Thirty-two percent say they are "very confident" about the safety of the food they buy, while 52 percent are "somewhat confident." The remaining 16 percent say they are not too confident or not at all confident in the safety of their food.
These results are reflected in the grades Americans give the country on ensuring the safety of the food supply. The most commonly offered grades were C, chosen by 34 percent of those surveyed, and B, chosen by 33 percent.
Just seven percent gave the country an A when it comes to keeping the food supply safe. Eighteen percent offered a D, and six percent served up a failing grade.
Forty-two percent of Americans who make more than $100,000 are very confident the food they buy is safe. Just 24 percent of those who make less than $30,000 say the same.
Men are more likely than women to be very confident that the food they buy is safe, and college graduates are more likely that those with less education to say so.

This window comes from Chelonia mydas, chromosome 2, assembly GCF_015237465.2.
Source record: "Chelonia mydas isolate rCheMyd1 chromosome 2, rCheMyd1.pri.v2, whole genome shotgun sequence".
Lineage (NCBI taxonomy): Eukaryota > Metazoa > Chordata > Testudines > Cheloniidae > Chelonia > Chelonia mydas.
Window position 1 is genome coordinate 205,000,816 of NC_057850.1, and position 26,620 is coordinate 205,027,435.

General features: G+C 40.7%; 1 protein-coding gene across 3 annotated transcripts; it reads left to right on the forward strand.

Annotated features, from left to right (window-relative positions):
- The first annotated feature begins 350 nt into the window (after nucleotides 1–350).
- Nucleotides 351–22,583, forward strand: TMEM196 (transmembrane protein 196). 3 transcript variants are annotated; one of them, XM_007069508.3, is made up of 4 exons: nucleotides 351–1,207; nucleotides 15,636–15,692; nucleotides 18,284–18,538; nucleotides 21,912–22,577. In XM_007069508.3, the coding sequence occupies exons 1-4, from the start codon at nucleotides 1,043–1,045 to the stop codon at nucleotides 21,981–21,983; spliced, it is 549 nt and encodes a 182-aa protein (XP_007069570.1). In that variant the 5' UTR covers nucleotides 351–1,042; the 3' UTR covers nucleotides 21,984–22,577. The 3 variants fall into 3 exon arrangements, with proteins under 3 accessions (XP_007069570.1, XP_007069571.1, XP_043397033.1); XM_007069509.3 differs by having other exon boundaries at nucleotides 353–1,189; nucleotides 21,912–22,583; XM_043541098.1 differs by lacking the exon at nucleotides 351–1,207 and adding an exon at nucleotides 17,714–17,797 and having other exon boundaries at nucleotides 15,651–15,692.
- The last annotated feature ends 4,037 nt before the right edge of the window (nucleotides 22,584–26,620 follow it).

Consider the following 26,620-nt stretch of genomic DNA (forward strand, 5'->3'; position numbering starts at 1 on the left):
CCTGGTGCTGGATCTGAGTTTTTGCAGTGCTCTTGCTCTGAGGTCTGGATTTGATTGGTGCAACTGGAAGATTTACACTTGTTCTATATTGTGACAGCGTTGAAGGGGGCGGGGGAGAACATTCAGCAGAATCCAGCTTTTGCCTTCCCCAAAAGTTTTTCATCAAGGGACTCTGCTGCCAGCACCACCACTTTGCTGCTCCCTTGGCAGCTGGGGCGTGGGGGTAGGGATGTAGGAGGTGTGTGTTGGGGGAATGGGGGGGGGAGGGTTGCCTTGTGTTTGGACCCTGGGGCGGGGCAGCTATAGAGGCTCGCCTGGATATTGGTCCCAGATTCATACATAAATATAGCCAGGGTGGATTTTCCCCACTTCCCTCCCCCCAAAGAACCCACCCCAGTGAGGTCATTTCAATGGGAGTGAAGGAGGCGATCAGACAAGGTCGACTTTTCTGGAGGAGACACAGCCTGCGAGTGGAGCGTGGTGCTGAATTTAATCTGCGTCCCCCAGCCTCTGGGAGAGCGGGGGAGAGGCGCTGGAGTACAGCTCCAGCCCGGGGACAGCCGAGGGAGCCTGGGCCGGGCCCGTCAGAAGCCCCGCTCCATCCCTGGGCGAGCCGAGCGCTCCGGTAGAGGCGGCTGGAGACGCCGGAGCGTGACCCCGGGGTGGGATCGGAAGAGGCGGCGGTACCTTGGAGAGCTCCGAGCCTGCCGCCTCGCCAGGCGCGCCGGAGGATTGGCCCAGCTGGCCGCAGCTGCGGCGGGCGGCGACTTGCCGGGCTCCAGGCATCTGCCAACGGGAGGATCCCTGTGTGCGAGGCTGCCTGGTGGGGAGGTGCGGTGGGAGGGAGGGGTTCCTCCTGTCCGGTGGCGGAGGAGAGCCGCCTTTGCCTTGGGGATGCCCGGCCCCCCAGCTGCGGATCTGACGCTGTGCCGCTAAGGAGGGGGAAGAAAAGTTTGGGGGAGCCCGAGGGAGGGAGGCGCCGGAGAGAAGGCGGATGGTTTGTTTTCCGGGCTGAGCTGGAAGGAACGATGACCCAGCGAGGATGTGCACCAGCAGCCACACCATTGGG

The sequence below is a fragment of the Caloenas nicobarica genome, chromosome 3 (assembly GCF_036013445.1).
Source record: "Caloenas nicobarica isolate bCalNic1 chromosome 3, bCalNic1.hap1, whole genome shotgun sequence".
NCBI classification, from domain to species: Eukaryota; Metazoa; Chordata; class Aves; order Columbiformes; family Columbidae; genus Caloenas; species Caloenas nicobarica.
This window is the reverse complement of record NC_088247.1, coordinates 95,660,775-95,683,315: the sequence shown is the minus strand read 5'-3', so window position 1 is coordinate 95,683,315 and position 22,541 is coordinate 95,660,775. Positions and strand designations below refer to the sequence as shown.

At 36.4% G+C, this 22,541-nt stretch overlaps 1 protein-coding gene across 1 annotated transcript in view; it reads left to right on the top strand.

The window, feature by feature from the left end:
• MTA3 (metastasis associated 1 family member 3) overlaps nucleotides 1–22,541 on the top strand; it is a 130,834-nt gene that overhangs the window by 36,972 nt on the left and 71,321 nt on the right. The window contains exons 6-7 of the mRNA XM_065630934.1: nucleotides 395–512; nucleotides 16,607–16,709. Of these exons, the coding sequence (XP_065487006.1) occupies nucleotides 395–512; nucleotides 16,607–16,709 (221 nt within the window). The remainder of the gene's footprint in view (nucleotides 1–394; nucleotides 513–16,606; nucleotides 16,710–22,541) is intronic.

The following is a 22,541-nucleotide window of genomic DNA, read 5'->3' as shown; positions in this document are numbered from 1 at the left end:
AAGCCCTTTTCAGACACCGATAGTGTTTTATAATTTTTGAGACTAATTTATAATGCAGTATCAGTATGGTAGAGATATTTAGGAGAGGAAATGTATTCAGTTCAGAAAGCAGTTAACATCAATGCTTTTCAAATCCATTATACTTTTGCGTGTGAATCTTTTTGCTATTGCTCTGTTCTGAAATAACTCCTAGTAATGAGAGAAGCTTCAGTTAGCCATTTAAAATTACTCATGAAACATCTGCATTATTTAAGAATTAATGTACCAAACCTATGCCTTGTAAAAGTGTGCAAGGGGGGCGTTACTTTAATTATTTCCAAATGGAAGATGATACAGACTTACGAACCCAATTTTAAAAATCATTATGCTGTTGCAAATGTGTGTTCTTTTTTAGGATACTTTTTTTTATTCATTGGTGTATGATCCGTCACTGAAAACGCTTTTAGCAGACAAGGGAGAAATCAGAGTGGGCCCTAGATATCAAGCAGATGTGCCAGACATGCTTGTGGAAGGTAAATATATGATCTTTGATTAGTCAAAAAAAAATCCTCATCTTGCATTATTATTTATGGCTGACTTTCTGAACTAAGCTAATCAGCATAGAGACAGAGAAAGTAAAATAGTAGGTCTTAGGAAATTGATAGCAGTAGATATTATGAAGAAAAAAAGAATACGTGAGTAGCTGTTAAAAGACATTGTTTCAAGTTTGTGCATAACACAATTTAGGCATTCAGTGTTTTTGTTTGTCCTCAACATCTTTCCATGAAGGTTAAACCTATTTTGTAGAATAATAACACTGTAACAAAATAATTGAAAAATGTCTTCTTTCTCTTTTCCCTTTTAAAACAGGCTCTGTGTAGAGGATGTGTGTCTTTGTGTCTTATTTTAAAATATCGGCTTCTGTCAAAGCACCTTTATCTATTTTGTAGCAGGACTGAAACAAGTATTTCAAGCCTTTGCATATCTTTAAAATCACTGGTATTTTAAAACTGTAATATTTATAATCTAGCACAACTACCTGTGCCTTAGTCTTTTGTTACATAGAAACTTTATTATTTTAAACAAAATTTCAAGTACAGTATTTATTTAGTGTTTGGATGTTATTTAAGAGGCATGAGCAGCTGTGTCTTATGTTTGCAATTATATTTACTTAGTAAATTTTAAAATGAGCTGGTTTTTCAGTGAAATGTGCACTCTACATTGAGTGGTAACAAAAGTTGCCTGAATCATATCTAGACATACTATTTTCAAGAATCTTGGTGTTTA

The region where Americans have the most trust in the food supply is the Midwest. Americans in the South have the least trust in the food supply.
This poll was conducted among a random sample of 1,048 adults nationwide, interviewed by telephone December 17-22, 2009. Phone numbers were dialed from random digit dial samples of both standard land-line and cell phones. The error due to sampling for results based on the entire sample could be plus or minus three percentage points. The error for subgroups is higher.
This poll release conforms to the Standards of Disclosure of the National Council on Public Polls.